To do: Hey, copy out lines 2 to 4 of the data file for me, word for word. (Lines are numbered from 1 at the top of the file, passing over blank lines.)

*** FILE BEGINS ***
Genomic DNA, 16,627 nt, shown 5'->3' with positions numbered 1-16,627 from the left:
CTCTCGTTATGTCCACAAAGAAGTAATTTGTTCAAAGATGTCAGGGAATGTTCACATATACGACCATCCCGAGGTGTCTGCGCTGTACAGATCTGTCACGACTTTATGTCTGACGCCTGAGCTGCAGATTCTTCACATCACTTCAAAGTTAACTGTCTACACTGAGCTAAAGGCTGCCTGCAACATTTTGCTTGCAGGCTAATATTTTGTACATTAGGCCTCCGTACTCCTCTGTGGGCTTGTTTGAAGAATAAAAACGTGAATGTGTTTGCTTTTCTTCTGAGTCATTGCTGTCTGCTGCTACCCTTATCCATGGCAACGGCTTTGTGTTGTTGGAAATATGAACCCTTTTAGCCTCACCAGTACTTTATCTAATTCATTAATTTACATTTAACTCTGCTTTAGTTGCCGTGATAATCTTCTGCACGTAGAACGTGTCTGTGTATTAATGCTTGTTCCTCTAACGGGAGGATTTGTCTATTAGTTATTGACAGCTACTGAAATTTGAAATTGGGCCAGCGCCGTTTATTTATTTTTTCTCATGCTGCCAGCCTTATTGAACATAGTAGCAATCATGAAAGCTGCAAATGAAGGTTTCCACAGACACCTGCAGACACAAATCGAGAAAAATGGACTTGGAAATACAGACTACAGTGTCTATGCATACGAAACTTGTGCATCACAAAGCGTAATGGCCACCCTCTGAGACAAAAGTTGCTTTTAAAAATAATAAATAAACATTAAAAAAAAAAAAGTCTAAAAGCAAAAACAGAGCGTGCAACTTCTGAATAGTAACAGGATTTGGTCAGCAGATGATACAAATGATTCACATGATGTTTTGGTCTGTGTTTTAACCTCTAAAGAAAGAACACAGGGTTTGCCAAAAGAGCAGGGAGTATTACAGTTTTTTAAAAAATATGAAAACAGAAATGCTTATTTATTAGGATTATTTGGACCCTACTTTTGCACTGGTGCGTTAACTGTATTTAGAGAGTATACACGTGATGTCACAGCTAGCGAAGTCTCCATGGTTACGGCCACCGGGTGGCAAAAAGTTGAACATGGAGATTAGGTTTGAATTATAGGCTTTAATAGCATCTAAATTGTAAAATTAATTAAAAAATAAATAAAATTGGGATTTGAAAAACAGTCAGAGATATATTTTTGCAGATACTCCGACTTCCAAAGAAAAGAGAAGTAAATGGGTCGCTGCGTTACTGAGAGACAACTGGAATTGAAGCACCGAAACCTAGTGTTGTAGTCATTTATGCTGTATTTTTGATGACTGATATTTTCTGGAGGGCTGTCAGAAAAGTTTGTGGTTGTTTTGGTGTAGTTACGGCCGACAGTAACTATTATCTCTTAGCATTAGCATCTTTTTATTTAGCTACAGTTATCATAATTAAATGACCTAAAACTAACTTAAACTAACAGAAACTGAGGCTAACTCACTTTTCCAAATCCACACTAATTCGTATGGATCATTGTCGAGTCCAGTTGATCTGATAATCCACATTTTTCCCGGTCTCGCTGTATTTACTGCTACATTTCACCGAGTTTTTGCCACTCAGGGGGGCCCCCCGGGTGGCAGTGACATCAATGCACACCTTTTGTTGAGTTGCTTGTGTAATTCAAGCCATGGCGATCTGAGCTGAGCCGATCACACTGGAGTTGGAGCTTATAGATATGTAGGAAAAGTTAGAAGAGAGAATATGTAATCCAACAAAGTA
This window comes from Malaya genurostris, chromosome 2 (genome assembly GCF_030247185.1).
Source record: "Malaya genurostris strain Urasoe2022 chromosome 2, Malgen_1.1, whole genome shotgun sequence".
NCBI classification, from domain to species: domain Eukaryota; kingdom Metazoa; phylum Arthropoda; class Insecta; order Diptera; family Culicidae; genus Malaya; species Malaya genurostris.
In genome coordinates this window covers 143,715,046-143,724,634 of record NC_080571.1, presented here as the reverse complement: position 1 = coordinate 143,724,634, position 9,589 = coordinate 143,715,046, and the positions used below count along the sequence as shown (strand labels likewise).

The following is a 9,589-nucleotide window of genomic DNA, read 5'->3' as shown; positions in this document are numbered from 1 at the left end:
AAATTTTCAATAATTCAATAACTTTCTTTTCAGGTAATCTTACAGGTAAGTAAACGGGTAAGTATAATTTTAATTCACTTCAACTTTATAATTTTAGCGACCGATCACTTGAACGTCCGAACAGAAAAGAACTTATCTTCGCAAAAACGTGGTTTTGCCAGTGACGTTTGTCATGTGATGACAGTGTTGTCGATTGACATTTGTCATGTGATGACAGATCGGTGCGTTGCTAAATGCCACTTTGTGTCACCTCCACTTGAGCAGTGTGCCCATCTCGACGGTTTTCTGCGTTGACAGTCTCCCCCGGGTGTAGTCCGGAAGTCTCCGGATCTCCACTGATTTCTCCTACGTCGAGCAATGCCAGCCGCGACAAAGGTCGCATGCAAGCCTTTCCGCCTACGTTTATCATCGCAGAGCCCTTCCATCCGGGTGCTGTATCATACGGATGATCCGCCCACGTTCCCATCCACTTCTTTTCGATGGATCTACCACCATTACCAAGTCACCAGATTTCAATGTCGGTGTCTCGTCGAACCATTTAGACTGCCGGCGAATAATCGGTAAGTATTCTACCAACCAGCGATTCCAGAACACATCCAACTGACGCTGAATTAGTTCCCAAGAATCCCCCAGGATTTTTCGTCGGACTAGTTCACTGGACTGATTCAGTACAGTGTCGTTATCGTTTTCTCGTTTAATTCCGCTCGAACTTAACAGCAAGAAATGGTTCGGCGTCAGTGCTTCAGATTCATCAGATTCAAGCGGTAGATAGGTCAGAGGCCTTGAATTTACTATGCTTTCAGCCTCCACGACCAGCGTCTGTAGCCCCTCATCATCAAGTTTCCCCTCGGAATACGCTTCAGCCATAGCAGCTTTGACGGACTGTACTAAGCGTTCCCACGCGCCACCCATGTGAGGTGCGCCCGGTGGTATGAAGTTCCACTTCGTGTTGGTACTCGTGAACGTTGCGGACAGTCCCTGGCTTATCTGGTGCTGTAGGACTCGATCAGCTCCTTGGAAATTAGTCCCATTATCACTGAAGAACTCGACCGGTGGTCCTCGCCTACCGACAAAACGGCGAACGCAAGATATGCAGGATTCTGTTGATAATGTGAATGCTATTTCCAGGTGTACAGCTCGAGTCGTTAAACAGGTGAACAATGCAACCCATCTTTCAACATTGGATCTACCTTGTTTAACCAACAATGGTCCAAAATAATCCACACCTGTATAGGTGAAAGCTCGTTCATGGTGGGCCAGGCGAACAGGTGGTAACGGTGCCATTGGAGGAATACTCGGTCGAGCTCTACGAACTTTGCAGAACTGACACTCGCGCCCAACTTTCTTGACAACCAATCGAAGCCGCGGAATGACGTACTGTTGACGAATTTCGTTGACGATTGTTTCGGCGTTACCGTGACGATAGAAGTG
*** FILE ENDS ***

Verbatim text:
CTCTCGTTATGTCCACAAAGAAGTAATTTGTTCAAAGATGTCAGGGAATGTTCACATATACGACCATCCCGAGGTGTCTGCGCTGTACAGATCTGTCACGACTTTATGTCTGACGCCTGAGCTGCAGATTCTTCACATCACTTCAAAGTTAACTGTCTACACTGAGCTAAAGGCTGCCTGCAACATTTTGCTTGCAGGCTAATATTTTGTACATTAGGCCTCCGTACTCCTCTGTGGGCTTGTTTGAAGAATAAAAACGTGAATGTGTTTGCTTTTCTTCTGAGTCATTGCTGTCTGCTGCTACCCTTATCCATGGCAACGGCTTTGTGTTGTTGGAAATATGAACCCTTTTAGCCTCACCAGTACTTTATCTAATTCATTAATTTACATTTAACTCTGCTTTAGTTGCCGTGATAATCTTCTGCACGTAGAACGTGTCTGTGTATTAATGCTTGTTCCTCTAACGGGAGGATTTGTCTATTAGTTATTGACAGCTACTGAAATTTGAAATTGGGCCAGCGCCGTTTATTTATTTTTTCTCATGCTGCCAGCCTTATTGAACATAGTAGCAATCATGAAAGCTGCAAATGAAGGTTTCCACAGACACCTGCAGACACAAATCGAGAAAAATGGACTTGGAAATACAGACTACAGTGTCTATGCATACGAAACTTGTGCATCACAAAGCGTAATGGCCACCCTCTGAGACAAAAGTTGCTTTTAAAAATAATAAATAAACATTAAAAAAAAAAAAGTCTAAAAGCAAAAACAGAGCGTGCAACTTCTGAATAGTAACAGGATTTGGTCAGCAGATGATACAAATGATTCACATGATGTTTTGGTCTGTGTTTTAACCTCTAAAGAAAGAACACAGGGTTTGCCAAAAGAGCAGGGAGTATTACAGTTTTTTAAAAAATATGAAAACAGAAATGCTTATTTATTAGGATTATTTGGACCCTACTTTTGCACTGGTGCGTTAACTGTATTTAGAGAGTATACACGTGATGTCACAGCTAGCGAAGTCTCCATGGTTACGGCCACCGGGTGGCAAAAAGTTGAACATGGAGATTAGGTTTGAATTATAGGCTTTAATAGCATCTAAATTGTAAAATTAATTAAAAAATAAATAAAATTGGGATTTGAAAAACAGTCAGAGATATATTTTTGCAGATACTCCGACTTCCAAAGAAAAGAGAAGTAAATGGGTCGCTGCGTTACTGAGAGACAACTGGAATTGAAGCACCGAAACCTAGTGTTGTAGTCATTTATGCTGTATTTTTGATGACTGATATTTTCTGGAGGGCTGTCAGAAAAGTTTGTGGTTGTTTTGGTGTAGTTACGGCCGACAGTAACTATTATCTCTTAGCATTAGCATCTTTTTATTTAGCTACAGTTATCATAATTAAATGACCTAAAACTAACTTAAACTAACAGAAACTGAGGCTAACTCACTTTTCCAAATCCACACTAATTCGTATGGATCATTGTCGAGTCCAGTTGATCTGATAATCCACATTTTTCCCGGTCTCGCTGTATTTACTGCTACATTTCACCGAGTTTTTGCCACTCAGGGGGGCCCCCCGGGTGGCAGTGACATCAATGCACACCTTTTGTTGAGTTGCTTGTGTAATTCAAGCCATGGCGATCTGAGCTGAGCCGATCACACTGGAGTTGGAGCTTATAGATATGTAGGAAAAGTTAGAAGAGAGAATATGTAATCCAACAAAGTA
This window comes from Malaya genurostris, chromosome 2 (genome assembly GCF_030247185.1).
Source record: "Malaya genurostris strain Urasoe2022 chromosome 2, Malgen_1.1, whole genome shotgun sequence".